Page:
# How can you find the taylor expansion of 1/(2+x^2) about x=0?

Oct 9, 2015

See explanation...

#### Explanation:

Without using differentiation, you can basically write out a power series which when multiplied by $2 + {x}^{2}$ gives $1$. Choose each successive term to cancel out the remainder left by the previous terms:

$1 = \left(2 + {x}^{2}\right) \left(\frac{1}{2} - \frac{1}{4} {x}^{2} + \frac{1}{8} {x}^{4} - \frac{1}{16} {x}^{6} + \ldots\right)$

$= \left(2 + {x}^{2}\right) {\sum}_{n = 0}^{\infty} {\left(- 1\right)}^{n} / \left({2}^{n + 1}\right) {x}^{2 n}$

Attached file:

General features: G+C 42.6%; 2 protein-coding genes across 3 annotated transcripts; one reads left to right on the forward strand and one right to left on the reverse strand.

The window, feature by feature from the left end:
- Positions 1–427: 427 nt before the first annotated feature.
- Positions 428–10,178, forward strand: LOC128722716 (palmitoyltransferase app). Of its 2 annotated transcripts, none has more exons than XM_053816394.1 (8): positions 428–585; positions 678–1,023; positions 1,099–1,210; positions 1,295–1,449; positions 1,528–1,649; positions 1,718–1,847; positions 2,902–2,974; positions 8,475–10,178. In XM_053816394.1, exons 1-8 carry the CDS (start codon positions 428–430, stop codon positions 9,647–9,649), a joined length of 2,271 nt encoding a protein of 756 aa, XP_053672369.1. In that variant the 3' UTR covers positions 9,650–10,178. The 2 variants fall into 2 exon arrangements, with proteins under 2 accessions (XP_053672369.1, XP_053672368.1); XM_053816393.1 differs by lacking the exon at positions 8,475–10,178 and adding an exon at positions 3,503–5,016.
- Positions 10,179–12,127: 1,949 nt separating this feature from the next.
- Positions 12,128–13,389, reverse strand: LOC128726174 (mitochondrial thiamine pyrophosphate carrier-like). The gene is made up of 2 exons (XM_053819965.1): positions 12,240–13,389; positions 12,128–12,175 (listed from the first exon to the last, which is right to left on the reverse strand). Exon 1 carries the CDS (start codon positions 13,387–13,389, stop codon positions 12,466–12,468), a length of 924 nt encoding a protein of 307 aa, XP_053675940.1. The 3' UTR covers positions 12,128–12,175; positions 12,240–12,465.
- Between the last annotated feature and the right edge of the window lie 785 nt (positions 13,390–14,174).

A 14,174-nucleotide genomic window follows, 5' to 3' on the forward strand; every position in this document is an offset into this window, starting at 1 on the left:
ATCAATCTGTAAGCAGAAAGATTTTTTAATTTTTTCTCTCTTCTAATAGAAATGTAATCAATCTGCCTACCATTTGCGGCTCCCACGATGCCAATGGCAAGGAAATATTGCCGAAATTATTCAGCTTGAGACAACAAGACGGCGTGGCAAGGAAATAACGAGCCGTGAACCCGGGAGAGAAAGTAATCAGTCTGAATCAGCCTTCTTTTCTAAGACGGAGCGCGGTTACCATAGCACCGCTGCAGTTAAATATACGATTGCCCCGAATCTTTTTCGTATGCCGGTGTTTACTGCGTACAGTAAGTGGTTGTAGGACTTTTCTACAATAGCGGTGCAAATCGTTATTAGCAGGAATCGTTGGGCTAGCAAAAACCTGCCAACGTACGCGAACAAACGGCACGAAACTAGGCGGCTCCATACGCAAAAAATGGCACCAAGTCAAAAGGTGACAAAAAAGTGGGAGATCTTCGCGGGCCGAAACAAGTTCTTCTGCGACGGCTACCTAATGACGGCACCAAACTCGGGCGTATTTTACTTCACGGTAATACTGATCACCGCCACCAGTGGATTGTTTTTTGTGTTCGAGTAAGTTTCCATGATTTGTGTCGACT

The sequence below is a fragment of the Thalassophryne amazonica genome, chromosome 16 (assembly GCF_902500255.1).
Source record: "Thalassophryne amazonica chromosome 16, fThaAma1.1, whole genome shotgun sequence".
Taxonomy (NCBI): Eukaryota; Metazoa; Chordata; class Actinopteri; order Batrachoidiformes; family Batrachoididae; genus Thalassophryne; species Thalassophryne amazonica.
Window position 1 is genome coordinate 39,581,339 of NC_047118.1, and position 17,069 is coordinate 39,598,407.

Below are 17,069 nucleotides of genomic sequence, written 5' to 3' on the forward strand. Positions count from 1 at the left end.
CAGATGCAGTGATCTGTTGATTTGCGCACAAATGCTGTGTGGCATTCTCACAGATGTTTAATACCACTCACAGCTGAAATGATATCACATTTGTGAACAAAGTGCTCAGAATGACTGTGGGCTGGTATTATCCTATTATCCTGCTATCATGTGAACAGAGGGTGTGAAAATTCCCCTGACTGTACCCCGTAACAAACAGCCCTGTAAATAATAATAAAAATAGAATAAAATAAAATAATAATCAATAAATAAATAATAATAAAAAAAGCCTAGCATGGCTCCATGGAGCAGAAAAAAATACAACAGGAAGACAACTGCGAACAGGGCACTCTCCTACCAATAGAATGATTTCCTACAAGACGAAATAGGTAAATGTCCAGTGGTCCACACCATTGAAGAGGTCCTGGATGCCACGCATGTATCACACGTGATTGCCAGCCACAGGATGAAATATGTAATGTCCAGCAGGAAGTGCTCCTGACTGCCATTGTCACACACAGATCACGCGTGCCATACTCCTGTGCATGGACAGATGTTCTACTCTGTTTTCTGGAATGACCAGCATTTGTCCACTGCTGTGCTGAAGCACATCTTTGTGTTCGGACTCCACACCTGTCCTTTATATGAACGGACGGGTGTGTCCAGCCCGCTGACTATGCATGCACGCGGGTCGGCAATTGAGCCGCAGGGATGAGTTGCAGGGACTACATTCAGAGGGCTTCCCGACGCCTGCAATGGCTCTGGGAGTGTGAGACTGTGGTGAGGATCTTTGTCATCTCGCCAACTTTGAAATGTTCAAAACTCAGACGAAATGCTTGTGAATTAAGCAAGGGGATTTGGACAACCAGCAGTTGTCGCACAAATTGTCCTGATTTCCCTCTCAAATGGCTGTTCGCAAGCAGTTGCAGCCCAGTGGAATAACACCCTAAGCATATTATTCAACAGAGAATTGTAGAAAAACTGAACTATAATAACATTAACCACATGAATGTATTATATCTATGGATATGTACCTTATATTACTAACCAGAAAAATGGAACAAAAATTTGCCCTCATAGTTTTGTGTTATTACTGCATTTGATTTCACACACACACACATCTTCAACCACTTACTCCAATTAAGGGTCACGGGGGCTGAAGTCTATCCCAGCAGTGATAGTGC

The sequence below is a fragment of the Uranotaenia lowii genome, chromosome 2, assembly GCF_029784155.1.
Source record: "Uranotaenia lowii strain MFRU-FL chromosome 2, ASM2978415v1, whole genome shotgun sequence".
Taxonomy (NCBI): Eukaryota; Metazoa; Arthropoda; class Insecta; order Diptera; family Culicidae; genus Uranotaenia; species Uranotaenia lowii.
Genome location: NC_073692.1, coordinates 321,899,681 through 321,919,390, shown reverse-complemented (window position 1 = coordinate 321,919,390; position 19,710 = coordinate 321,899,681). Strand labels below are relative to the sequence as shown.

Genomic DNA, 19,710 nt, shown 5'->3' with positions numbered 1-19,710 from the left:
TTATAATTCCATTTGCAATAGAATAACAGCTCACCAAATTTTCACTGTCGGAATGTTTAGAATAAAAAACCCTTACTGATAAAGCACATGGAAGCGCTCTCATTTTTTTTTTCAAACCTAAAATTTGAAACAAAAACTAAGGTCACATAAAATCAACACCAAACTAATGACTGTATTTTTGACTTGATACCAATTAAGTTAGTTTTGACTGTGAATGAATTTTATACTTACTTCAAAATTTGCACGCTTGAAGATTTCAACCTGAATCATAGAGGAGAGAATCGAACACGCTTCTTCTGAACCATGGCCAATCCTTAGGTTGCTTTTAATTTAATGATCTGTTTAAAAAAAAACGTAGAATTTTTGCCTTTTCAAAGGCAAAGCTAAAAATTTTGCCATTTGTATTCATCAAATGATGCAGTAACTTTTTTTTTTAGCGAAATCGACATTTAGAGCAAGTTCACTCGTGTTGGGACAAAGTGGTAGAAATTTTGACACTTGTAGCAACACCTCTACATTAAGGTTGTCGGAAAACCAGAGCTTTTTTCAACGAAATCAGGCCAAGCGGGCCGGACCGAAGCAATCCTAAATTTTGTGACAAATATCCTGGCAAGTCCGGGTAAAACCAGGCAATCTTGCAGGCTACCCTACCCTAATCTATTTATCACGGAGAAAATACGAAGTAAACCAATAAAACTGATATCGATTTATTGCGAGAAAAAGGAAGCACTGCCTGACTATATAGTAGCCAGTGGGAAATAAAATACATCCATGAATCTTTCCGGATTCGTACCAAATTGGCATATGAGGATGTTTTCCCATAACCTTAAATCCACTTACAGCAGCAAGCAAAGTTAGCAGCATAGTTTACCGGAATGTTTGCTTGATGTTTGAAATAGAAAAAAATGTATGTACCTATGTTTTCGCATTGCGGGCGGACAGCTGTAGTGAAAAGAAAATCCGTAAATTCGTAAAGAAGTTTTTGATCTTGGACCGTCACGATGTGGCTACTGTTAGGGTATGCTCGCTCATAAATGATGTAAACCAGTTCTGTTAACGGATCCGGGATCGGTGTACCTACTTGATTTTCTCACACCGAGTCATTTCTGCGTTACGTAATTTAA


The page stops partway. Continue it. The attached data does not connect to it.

So dividing both sides by $\left(2 + {x}^{2}\right)$ we get:

$\frac{1}{2 + {x}^{2}} = {\sum}_{n = 0}^{\infty} {\left(- 1\right)}^{n} / \left({2}^{n + 1}\right) {x}^{2 n}$

... provided the sum converges.

This power series is a geometric series with common ratio $- {x}^{2} / 2$, which will converge when $\left\mid - {x}^{2} / 2 \right\mid < 1$, that is when $\left\mid x \right\mid < \sqrt{2}$.

So the radius of convergence is $\sqrt{2}$.